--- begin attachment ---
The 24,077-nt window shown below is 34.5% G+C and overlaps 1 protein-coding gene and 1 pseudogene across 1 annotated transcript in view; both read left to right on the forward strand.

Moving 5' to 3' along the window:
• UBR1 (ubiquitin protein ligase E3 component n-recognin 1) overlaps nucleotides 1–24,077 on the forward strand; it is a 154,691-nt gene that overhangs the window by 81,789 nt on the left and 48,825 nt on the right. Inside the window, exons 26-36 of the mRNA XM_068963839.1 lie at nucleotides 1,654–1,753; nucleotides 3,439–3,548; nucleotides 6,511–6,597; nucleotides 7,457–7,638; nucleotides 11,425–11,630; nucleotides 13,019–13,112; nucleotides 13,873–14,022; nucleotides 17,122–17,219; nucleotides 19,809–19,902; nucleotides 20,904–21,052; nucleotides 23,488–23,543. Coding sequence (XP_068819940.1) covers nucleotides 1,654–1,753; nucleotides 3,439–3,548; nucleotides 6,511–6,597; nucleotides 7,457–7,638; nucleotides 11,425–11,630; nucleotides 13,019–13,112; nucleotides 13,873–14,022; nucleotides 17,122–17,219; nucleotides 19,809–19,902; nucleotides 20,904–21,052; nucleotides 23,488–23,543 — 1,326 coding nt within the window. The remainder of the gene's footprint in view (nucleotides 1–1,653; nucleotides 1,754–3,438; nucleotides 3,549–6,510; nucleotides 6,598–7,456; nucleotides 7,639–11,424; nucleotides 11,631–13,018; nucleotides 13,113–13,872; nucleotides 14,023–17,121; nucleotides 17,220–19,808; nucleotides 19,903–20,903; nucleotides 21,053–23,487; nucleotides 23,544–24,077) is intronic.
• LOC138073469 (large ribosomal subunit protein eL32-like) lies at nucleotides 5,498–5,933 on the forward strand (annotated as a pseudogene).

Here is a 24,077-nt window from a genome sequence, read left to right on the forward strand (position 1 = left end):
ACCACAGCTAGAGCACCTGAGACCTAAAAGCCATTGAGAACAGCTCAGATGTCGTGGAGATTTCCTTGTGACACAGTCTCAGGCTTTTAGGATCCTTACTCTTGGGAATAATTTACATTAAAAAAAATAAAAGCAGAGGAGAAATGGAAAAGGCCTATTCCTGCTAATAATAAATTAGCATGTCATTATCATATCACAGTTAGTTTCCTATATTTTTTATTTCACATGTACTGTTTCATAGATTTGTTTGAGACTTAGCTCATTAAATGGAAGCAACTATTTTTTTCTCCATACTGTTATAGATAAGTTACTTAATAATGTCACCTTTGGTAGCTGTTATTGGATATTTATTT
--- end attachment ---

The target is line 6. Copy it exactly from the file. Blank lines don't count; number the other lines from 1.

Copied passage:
ACCACAGCTAGAGCACCTGAGACCTAAAAGCCATTGAGAACAGCTCAGATGTCGTGGAGATTTCCTTGTGACACAGTCTCAGGCTTTTAGGATCCTTACTCTTGGGAATAATTTACATTAAAAAAAATAAAAGCAGAGGAGAAATGGAAAAGGCCTATTCCTGCTAATAATAAATTAGCATGTCATTATCATATCACAGTTAGTTTCCTATATTTTTTATTTCACATGTACTGTTTCATAGATTTGTTTGAGACTTAGCTCATTAAATGGAAGCAACTATTTTTTTCTCCATACTGTTATAGATAAGTTACTTAATAATGTCACCTTTGGTAGCTGTTATTGGATATTTATTT